Answer: Only one; so long as she can bat her eyes and smile
while asking a man to do it.
Now, before you get your Victoria Secret panties or fishnet
stockings in a wad, it is a joke.
Times have changed and "we've come a long way, baby" as the
Virginia Slims ad proclaimed. Now there was a sign of women's
liberation - we got our own brand of cancer sticks!
I work in business development for a large regional CPA firm. We
have over 400 employees in four states with offices in eight
cities. I worked at this same firm 20 years ago as a secretary -
the only non-CPA jobs for women at that time. I left after five
years because I wanted more of a career. Today, we have females in
every position in the firm including shareholders. In fact, I have
been told we women outnumber the men.
It may seem like it was light years since women were still bound
to the kitchen and without their so-called liberation rights. But
for us Boomers, it was in our lifetime. One only need look at the
role models girls were offered in the television shows of our
It seems Andy Griffith is syndicated on almost every channel
available, so it is not uncommon for me to catch an episode -
though I will turn the channel if it is in color. Those were
recorded after the show "jumped the shark."
Today, Aunt Bee would be commuting to Mount Pilot every day for
work and picking up take-out on the way home for dinner. She would
be making enough money to hire a housekeeper and use a laundry
service. One night a week she would send Andy and Opie to the diner
and a movie so she could have the place to herself to entertain a
gentleman caller. She'd also have Andy set up with a profile on
Match.com to try to get him married off.
On the other hand, Helen Crump was a career woman. I recently
caught an episode where she and Andy discussed the possibility of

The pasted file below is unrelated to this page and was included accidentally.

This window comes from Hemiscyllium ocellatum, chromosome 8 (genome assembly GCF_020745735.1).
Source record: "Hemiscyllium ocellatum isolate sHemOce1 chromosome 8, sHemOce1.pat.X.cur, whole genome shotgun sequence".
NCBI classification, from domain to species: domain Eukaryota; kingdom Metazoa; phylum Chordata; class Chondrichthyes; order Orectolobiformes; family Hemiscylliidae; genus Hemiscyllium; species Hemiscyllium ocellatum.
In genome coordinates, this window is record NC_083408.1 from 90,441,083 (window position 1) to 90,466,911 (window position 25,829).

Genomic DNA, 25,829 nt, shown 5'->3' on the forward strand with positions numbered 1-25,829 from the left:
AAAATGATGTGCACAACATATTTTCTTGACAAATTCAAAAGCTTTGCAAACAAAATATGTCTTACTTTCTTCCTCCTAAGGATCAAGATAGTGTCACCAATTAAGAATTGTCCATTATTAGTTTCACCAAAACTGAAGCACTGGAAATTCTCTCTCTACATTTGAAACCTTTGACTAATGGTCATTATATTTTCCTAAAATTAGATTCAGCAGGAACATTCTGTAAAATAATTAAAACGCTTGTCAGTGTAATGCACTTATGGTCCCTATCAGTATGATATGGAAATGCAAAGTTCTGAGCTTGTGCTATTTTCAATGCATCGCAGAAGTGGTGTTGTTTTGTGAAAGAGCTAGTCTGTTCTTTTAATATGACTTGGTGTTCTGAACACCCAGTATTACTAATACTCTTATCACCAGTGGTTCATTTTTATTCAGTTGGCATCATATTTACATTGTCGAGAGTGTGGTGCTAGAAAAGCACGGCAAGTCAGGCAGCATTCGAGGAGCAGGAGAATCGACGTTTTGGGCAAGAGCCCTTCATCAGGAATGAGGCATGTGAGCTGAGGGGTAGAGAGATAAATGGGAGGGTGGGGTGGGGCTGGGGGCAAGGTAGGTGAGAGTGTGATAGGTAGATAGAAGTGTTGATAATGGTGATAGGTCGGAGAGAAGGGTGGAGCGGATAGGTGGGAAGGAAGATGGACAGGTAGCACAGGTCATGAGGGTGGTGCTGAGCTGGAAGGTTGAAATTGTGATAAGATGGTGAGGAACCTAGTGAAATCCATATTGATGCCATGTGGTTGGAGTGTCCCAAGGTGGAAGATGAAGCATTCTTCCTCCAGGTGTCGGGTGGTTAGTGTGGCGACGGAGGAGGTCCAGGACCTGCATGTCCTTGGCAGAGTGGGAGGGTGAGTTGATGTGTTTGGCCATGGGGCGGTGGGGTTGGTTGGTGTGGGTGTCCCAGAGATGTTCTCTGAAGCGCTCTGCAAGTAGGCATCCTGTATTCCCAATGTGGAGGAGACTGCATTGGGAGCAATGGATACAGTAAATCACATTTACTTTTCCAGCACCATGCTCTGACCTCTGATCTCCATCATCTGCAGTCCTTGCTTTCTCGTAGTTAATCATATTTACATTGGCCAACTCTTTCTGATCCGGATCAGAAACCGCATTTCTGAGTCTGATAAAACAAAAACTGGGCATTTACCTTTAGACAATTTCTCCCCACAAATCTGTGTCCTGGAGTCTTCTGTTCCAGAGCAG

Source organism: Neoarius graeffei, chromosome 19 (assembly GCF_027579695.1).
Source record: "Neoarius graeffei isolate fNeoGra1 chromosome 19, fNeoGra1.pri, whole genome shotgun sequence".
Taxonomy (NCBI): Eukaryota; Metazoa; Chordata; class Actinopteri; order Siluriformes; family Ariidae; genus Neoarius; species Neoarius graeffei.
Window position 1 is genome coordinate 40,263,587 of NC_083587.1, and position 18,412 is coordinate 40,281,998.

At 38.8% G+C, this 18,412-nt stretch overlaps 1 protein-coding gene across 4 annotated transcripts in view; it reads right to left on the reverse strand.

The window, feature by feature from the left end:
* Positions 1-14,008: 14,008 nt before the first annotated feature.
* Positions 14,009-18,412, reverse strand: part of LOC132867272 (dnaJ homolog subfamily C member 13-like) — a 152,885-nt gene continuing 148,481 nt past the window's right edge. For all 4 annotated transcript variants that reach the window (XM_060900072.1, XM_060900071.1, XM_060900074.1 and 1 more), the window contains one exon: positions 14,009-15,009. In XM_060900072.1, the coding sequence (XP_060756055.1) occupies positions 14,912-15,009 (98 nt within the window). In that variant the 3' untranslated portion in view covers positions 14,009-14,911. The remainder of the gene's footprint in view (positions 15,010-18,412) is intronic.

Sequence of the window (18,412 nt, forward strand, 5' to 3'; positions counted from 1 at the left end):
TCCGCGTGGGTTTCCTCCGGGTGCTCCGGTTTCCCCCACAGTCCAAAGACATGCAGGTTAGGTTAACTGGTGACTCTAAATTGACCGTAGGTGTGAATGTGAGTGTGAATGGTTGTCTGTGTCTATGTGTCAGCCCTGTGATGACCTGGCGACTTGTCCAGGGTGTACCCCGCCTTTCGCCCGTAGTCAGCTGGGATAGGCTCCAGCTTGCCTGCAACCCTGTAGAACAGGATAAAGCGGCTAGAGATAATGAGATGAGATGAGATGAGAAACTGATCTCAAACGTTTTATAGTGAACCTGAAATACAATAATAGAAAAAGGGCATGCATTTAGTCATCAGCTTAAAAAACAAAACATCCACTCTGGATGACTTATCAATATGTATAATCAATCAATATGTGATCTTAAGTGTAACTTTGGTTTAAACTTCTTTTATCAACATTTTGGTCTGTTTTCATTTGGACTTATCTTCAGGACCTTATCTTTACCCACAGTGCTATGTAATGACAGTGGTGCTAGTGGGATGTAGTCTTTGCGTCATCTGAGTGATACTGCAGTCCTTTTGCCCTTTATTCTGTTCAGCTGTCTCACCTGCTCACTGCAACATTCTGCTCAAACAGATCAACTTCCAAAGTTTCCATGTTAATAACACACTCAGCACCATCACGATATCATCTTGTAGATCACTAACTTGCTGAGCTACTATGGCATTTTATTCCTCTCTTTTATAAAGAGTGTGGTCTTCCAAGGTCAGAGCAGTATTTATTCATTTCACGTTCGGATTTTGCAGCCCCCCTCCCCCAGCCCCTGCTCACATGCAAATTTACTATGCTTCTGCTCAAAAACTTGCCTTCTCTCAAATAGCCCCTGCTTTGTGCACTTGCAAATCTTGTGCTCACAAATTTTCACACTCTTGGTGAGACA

marriage. Helen explained to Andy that she loved being a teacher
and she wasn't ready to give it all up to become a wife.
There was Aunt Bee's chance to be free, but Helen was too much
of a libber to forego her career for a man.
The Beverly Hillbillies offered an array of female personalities
beginning with the beautiful, sexy Ellie May. The epitome of a
blond bombshell, Ellie May could have gotten light bulbs changed,
drains unclogged, lawns mowed and any other household chore done
with the snap of a finger. She perfected the art of batting the
eyes and smiling demurely.
On the other hand, Miss Hathaway was intelligent, witty and
extremely capable albeit the epitome of a Plain Jane. She was in
awe of Jethro, brawny but brainless. Today Miss Jane would treat
herself to a complete makeover and have Jethro eating out of her
hand. She would also usurp Mr. Drysdale, taking over his job and
The best role model on the show was obviously granny. She
thought for herself, dug in her heels and fought for her principles
and she didn't take crap from anyone. She also enjoyed a cigar like
the big boys.
Donna Reed was a doctor's wife, so she probably had financial
security. Today, she may have chosen to get her own medical degree
and gone into practice with Jeff. In any event, she would not be
vacuuming and baking in a dress and pearls as we often saw her.
Perhaps she would have hired Hazel to run the house.
Of course Hazel was busy keeping Mr. B and his family straight.
The Baxter's treated Hazel as if she were a part of the family.
Mrs. Baxter also had a career as an interior decorator - a fine
role model for a show that aired in the early 60's. Though Hazel
was a live-in housekeeper and nanny to "Sport," she still found
time to date Barney the postman and be on a bowling league.
Lucy and Ethel were great at scheming and pulling off hysterical
capers, but in the end they always kowtowed to Ricky and Fred. They
treated the boys as if they were king of the castle and left the
major decisions up to them.
Today, those girls would not have been bumbling at the candy
factory, incapable of working outside the home. Instead they would
have started up their own business venture. They were both crafty
and adventurous and probably would have become the breadwinners
making more money than a musician and a landlord.
Boomer generation women have seen the gamut. My grandmother
raised the kids, kept the house, cooked the meals and practically
worked full-time supporting my grandfather in his work. My mom,
single with three girls, juggled full-time work and household
management. My daughters both go after what they want without
thinking twice - careers, homes, families, social lives - the sky
appears to be the limit.
Are women better off today than we were 50 years ago?
It all depends on your perspective. There are many things I love
about my life - my job, my freedom, the flexibility in my schedule
and the confidence to say what I want, when I want, to whom I
But there are those times I wish I had someone else to change
the light bulb.